The Impoverished Scholar


Rabbi Jonathan would say: Whoever fulfills the Torah in poverty, will ultimately fulfill it in wealth.

Ethics of the Fathers 4:9

Our sages have said: “The only true poverty is poverty of the mind.”[1] According to this, we can understand the deeper significance of Rabbi Jonathan’s words.

It is a common perception that in order to succeed in any given field, a person requires a certain degree of self-assurance. He must approach his subject with the confidence that “I can do it,” that he possesses the character and mental capacities required to master it. Without at least a trace of such “arrogance” he stands little chance of attaining his goal.

Regarding the study and implementation of Torah, the very opposite is true. To comprehend Torah is to comprehend the wisdom of G-d; to follow its commandments is to actualize the divine will in physical life. One who believes that his mortal mind possesses the capacity to master Torah or that his physical being is a fit vehicle to fulfill the mitzvot, is least capable of attaining these goals. His understanding of Torah will most likely be a biased perversion of the divine truth; his daily life will probably be guided by a humanly-contrived ethos rather than the will of G-d.

A person must approach Torah with the understanding that his finite mind is inadequate a tool to grasp the infinite and eternal truth of Torah, and that “were it not that G-d helps him, he could not overcome” the subjectivity and egocentrism of his physical self.[2] He must understand that Torah is a gift from G-d, and that all the studying, analyzing and theorizing involved in its pursuit is merely the construction of a “vessel” to receive its divine essence. He must understand that the sanctification of physical life is beyond the capacity of mortal man, and that he can only commit himself to fulfill the divine will and pray to G-d for assistance in overcoming his negative drives.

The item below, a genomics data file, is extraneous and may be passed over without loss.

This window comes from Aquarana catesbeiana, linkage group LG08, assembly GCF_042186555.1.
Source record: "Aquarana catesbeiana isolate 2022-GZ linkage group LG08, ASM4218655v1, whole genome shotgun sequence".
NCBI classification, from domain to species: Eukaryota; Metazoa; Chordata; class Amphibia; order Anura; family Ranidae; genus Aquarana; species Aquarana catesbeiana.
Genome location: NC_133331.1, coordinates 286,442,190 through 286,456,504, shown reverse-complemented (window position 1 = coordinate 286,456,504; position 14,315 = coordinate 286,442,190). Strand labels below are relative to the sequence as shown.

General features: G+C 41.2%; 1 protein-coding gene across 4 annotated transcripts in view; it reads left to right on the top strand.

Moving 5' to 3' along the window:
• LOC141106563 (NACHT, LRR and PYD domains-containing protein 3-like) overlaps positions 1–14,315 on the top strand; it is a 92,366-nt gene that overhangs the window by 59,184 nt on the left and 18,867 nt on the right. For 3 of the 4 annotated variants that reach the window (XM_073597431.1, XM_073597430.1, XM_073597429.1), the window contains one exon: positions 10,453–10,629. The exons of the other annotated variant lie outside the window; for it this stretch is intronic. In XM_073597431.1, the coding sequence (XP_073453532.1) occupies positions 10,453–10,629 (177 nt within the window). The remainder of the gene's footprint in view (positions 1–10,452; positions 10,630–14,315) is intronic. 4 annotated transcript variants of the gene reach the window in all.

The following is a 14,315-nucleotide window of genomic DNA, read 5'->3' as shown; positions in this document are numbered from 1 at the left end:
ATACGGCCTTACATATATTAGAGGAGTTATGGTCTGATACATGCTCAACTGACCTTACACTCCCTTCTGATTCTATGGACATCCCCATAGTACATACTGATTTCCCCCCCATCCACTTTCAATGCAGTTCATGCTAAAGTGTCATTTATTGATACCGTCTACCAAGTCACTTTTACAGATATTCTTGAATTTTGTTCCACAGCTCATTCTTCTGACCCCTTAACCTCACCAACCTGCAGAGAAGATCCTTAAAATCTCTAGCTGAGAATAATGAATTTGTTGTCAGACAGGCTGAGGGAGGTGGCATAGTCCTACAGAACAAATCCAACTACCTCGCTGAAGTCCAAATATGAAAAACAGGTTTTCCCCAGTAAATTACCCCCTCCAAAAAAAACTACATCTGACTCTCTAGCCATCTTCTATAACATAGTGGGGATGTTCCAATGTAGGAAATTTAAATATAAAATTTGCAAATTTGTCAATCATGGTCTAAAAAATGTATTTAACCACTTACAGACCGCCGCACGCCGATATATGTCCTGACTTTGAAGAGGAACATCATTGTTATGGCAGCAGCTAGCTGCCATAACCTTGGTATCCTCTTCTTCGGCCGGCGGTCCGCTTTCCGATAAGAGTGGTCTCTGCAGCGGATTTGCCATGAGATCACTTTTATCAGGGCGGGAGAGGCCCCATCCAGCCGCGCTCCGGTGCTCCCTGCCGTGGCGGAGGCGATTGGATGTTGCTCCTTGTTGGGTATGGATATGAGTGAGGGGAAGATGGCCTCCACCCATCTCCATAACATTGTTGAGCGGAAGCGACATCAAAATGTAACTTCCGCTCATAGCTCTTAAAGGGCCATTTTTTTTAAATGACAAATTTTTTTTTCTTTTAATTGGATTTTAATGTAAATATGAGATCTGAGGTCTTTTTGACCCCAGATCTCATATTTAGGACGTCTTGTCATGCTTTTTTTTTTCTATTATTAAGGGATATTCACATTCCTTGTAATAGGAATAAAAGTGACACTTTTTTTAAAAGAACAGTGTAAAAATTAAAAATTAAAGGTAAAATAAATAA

A person who fulfills the Torah in poverty—who recognizes the poverty of his mind before the infinite perfection of the divine truth—will ultimately fulfill it in wealth. G-d will grant him the mental and psychological resources to assimilate the wisdom of Torah and fully realize its precepts in his daily life.

Based on an address by the Rebbe,  Sivan 14, 5746 (June 21, 1986)


[1]. Talmud, Ketubot 68a.

[2]. Ibid., Kiddushin 30b.


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